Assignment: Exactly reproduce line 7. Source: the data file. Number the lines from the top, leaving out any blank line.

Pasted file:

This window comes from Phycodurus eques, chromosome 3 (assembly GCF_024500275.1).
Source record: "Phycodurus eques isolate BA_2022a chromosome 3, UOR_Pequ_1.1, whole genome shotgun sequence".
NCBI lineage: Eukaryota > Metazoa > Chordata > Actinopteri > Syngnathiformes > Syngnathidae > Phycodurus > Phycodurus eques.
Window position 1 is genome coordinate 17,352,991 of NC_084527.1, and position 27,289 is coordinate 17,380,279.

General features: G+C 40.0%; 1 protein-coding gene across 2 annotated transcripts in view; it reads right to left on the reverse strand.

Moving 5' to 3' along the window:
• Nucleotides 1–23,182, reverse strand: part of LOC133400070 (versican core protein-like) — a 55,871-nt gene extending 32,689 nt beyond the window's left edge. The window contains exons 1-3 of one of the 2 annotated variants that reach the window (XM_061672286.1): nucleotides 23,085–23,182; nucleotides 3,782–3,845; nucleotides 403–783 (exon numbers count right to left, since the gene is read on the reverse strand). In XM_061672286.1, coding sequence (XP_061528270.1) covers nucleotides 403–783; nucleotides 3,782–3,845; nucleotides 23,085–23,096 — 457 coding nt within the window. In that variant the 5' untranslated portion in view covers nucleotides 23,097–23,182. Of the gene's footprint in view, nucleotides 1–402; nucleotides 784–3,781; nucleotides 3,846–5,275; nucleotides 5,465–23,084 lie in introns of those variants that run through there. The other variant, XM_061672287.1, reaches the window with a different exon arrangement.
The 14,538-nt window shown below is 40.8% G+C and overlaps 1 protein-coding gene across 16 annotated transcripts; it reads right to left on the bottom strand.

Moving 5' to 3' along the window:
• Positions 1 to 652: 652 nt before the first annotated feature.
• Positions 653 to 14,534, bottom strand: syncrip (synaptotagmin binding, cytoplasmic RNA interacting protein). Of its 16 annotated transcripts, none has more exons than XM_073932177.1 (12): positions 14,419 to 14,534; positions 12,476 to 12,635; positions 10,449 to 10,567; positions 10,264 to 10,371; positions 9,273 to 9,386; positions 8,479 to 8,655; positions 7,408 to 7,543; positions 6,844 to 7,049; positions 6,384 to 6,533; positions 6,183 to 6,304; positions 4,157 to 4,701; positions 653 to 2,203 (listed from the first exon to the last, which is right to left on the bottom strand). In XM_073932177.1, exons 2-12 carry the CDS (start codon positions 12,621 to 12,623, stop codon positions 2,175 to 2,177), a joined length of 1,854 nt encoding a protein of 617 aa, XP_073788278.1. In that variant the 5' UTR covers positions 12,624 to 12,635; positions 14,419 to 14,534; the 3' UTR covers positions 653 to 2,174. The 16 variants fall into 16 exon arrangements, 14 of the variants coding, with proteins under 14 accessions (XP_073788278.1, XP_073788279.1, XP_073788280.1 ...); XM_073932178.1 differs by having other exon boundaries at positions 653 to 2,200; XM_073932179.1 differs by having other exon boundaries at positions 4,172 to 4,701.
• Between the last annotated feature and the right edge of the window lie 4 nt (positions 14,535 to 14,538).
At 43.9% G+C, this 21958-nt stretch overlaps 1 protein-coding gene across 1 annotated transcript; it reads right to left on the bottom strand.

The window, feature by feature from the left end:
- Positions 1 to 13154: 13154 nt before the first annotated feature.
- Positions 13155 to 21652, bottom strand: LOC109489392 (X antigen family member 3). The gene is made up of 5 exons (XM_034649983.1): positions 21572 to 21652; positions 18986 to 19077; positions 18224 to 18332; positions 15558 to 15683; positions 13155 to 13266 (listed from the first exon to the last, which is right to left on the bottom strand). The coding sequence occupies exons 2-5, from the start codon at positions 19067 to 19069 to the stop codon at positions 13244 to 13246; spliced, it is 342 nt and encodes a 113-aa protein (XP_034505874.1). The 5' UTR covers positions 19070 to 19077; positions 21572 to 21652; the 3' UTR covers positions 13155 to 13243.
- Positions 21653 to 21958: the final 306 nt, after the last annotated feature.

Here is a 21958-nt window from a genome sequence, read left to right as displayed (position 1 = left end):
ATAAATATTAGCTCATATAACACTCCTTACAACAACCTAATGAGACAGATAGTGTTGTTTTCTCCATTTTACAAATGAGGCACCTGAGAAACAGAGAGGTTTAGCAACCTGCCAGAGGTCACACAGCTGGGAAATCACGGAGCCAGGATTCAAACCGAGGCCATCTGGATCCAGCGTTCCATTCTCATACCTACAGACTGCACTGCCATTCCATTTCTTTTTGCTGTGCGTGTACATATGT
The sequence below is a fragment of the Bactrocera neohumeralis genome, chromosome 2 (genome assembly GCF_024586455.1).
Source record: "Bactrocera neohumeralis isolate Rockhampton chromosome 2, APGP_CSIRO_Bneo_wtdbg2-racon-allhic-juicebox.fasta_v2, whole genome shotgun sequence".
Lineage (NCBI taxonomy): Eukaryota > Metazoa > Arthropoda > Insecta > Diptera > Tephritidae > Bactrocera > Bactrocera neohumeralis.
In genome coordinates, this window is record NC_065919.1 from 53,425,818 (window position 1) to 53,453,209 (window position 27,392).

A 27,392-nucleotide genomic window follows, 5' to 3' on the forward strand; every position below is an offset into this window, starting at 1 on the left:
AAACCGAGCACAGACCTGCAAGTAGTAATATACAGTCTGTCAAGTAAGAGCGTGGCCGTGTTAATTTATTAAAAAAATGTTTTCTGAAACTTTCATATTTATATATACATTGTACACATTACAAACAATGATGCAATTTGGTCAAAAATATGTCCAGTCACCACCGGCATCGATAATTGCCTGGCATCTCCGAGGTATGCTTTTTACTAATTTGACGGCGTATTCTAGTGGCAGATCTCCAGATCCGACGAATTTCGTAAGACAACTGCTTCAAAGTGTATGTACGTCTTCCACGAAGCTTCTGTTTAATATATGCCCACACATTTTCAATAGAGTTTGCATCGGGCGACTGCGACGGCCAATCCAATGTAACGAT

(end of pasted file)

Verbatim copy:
• Nucleotides 1–23,182, reverse strand: part of LOC133400070 (versican core protein-like) — a 55,871-nt gene extending 32,689 nt beyond the window's left edge. The window contains exons 1-3 of one of the 2 annotated variants that reach the window (XM_061672286.1): nucleotides 23,085–23,182; nucleotides 3,782–3,845; nucleotides 403–783 (exon numbers count right to left, since the gene is read on the reverse strand). In XM_061672286.1, coding sequence (XP_061528270.1) covers nucleotides 403–783; nucleotides 3,782–3,845; nucleotides 23,085–23,096 — 457 coding nt within the window. In that variant the 5' untranslated portion in view covers nucleotides 23,097–23,182. Of the gene's footprint in view, nucleotides 1–402; nucleotides 784–3,781; nucleotides 3,846–5,275; nucleotides 5,465–23,084 lie in introns of those variants that run through there. The other variant, XM_061672287.1, reaches the window with a different exon arrangement.